Since the beginning God revealed Himself as a covenant God. What did that mean? God made promises to man throughout human history, many of which carried with them binding conditions. For example God promised Abraham his descendants would be as numerous as the dust of the earth (Genesis 13:16). The condition was belief that Sarah would bear this child (even in her old age). Did God mean what He said? Now at this moment in time God declared to David, through the prophet Nathan, the continuation of that promise “I will raise up your offspring to succeed you, who will come from your own body and I will establish His kingdom forever!” (2 Samuel 7:12-13).

As history has shown, the physical kingdom of Israel fell to foreign powers. Was God mistaken? Wrong? Or did we misunderstand the scope of this covenant – something much larger than life, a spiritual covenant? In Samuel’s records the covenant is two-fold, both immediate and future. For example, immediately following David’s death, David’s son Solomon did indeed build the temple (:13). Later Jesus was acclaimed as “Son of David” (Matthew 21:9).

Looking towards the future, let us remember that twice, as was God’s custom, He reiterates the promise “Your house and your kingdom will endure forever before Me; your throne will be established forever” (2 Samuel 7:16). Since the advent of Jesus and all that His life revealed to us about the purposes of God, we now understand this to be a Messianic promise, reflecting the faithful love of the Father through Jesus Christ, whose reign is celebrated in Revelation: “To Him who sits on the throne and to the Lamb be praise and honour and glory and power forever and ever!” (Revelation 5:13).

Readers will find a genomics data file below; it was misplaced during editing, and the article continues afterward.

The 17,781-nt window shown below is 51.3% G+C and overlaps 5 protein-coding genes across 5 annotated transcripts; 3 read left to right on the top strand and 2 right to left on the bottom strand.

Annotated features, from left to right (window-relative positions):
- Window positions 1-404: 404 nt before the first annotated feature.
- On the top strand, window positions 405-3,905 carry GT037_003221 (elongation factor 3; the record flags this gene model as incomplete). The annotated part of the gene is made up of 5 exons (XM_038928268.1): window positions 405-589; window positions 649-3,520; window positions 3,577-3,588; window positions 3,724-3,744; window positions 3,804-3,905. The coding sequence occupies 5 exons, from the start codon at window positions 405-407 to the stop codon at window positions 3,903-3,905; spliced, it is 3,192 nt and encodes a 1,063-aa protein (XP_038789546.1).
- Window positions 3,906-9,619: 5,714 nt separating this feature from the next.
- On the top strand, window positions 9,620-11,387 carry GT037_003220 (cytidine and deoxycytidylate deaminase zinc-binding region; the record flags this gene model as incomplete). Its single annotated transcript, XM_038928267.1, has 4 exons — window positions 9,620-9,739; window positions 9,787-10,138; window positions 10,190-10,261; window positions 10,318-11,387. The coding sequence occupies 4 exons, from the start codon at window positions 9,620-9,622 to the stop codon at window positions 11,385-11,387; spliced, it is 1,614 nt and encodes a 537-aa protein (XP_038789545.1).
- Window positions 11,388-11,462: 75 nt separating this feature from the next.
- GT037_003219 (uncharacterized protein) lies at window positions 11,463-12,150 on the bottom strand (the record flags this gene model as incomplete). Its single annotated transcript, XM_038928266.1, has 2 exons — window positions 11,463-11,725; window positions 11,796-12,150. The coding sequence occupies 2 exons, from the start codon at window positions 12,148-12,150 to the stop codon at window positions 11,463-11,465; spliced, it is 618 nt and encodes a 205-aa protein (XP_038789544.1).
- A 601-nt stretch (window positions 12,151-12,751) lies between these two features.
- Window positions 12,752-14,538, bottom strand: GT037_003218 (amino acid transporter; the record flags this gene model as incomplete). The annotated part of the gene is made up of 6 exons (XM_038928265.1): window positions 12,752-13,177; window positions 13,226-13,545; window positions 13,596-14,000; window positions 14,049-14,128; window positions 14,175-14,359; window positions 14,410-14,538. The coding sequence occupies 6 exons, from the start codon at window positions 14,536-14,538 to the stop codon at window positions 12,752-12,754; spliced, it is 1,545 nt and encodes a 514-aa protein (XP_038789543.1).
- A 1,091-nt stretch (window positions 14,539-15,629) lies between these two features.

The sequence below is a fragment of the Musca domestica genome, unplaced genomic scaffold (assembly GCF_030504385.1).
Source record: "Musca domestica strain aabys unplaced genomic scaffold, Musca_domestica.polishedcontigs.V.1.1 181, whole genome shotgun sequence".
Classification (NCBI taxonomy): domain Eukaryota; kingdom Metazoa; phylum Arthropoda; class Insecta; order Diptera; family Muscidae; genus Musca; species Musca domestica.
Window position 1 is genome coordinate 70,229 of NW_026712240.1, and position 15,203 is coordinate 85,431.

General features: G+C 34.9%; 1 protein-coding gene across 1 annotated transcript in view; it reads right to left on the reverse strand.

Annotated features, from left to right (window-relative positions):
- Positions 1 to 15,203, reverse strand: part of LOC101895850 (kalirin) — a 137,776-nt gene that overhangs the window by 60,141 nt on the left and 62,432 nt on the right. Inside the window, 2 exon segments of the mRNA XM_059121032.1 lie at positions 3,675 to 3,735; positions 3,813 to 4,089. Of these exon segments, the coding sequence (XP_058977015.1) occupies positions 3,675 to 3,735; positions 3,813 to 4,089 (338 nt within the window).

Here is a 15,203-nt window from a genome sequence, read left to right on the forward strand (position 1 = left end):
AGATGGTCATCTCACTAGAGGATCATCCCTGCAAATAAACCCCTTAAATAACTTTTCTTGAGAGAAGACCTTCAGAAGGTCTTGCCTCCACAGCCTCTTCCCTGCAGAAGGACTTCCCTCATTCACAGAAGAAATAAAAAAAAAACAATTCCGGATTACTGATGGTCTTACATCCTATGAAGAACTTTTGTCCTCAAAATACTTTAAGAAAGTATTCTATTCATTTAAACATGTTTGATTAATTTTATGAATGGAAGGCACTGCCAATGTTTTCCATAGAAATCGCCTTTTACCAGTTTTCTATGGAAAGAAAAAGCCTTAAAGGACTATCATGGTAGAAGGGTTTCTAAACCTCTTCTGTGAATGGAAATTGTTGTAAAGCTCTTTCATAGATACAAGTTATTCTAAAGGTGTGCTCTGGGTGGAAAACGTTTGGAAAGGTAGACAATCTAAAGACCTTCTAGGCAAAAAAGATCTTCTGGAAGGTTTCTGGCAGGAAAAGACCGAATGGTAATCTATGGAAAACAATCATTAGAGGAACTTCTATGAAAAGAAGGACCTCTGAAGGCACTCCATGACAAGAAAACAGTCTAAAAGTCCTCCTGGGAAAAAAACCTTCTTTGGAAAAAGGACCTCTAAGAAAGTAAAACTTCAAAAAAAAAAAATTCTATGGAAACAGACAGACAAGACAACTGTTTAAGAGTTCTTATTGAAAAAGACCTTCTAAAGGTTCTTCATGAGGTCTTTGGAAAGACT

Just to summarize – Jesus who is of the tribe of Judah, the Kingly tribe of Israel, still reigns over that promised Kingdom and one day is coming again to earth to establish a millennial reign, according to promise (Revelation 20:6). This earthly reign will preceded the heavenly reign which will last forever and ever: ”The kingdom of the world has become the kingdom of our Lord and of His Christ and He will reign forever and ever” (Revelation 11:15). Will you be part of that “Forever Kingdom”?

by Marilyn Daniels (


The Christmas Story Unfolds

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Matthew 1:1, Genesis 3:14-15

Perhaps it will surprise you to know that the Christmas story begins in Genesis. We need to look at some background. The earth was not God’s first creation. Created beings lived with Him in heaven long before earth took shape. How long Lucifer, one of many angels, existed before the creation of man, we are not told.

God created Lucifer [meaning “Shining One”]. Ezekiel describes him as chief among the angels, powerful, intelligent and very beautiful (Ezekiel 28:13-17). What we learn from Ezekiel and Isaiah is that rivalry developed; Satan wanted not just to be like God, but to be in control (Isaiah 14:12-14). That is when things began to fall apart. It is important for us to understand that God did not create evil in the person of Satan [meaning “accuser”]. Privileges were taken for granted, as power was coveted, and Satan’s attempt to seduce Eve and Adam demonstrated his continuing efforts to control God’s creation.